Shock glass-break detectors are an alternative to acoustic sensors. They are composed of electrical wires that are placed directly on glass. If an intruder breaks or even rattles glass, a shock glass-break detector will initiate an alarm to let you know what's happening and hopefully to also deter the intruder.
Glass break sensors are often parts of larger home security systems. As such, they can be connected with other devices for a thorough response. For example, a broken window can result in an automatic notification via a security app, the excitement of loud noise throughout the property to deter intruders, the activation of security cameras, and the notification of a professional monitoring service.
There are two main types of smoke sensor: those used in ionization smoke detectors and those used in photoelectric smoke detectors.
Ionization smoke detectors send electrical currents through ionized air. When smoke particles enter the air, the electrical currents are interrupted and the alarm goes off.
Photoelectric smoke detectors use a light beam and light sensor to recognize smoke. The light beam is pointed away from the sensor and under normal circumstances won’t interact with the sensor at all. But in the event of a fire, smoke particles will disperse the beamed light, resulting in some of the light striking the sensor and activating the alarm.
Because Ionization smoke alarms are the best option for detecting fast-burning fires and photoelectric smoke alarms are the best option for detecting slow-burning fires, dual-sensing alarms with both photoelectric and ionization sensors provide superior fire safety coverage.
Smoke detectors are designed to warn people of potential fires, but many smoke detectors contain sensors that also recognize deadly levels of carbon monoxide (CO). Carbon monoxide sensors measure the CO in a room. If the CO reaches a dangerous level, the alarm is triggered.
Carbon monoxide (CO) is a deadly, odorless gas and a by-product of burning carbon-based fuel. In the United States alone, at least 430 people accidentally die from carbon monoxide poisoning each year. While the leading cause of these deaths involves CO released by uncontrolled fires, burning fuel in an enclosed space can result in CO poisoning and death. This invisible, scentless gas is produced by many home appliances--including stoves, furnaces, gas and propane heaters, water heaters, lanterns, and even clothes dryers. And because cars produce carbon monoxide, houses with attached garages can build up deadly levels of CO if a car is run while the garage is closed. It’s easy to go to bed with elevated carbon monoxide levels and never wake up.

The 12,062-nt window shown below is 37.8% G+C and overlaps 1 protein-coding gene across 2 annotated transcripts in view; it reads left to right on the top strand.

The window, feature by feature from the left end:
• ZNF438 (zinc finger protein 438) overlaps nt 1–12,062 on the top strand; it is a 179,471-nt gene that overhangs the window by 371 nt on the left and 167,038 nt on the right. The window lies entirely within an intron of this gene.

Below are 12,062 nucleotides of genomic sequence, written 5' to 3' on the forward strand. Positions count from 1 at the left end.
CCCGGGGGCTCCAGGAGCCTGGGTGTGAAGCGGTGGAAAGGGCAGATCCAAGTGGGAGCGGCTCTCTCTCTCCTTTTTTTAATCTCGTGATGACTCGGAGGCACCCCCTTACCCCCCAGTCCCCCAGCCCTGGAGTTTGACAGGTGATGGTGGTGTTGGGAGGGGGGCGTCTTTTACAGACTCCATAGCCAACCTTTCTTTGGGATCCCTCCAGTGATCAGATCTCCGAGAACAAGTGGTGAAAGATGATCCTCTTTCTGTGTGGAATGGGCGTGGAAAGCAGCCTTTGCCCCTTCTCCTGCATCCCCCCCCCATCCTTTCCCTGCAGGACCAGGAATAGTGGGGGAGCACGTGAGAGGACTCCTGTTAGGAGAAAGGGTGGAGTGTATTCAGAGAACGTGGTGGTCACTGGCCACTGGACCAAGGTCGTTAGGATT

Luckily, all homes in Connecticut are required to have CO detectors, so you already have one if you’re in CT. However, these detectors have a life expectancy of about seven to ten years. They will begin to beep about twice a minute or display an error signal as they expire. Installation experts at Mammoth Security can check the carbon monoxide sensors in your home, along with your other fire safety equipment, to make sure they're well placed and functioning.
Fire alarms with temperature or heat sensors are the most common type used in restaurant kitchens and industrial environments. This is because smoke from cooking and airborne particles from industrial processes can trigger many false alarms in detectors that rely on smoke sensors. Temperature sensors are also the most reliable fire detection devices, and they can easily be connected with automatic sprinklers and other security system programs.
Fire alarm pull station sensors rely on manual movement to be triggered. They are a failsafe option to initiate a fire alarm if smoke or temperature sensors malfunction. A single-action alarm box can trigger an alarm the moment its handle is pulled down. A dual-action pull station requires at least two actions to trigger an alarm. For example, a glass shield may need to be broken before the alarm can be pulled.
Security alarm systems use sensors to detect stimuli that represents a safety threat. They are designed to alert people to threats such as intruders, dangerous levels of carbon monoxide, and fire. There are several different possible detection methods for any threat and each type of alarm has a sensor that reacts to a specific symptom of danger.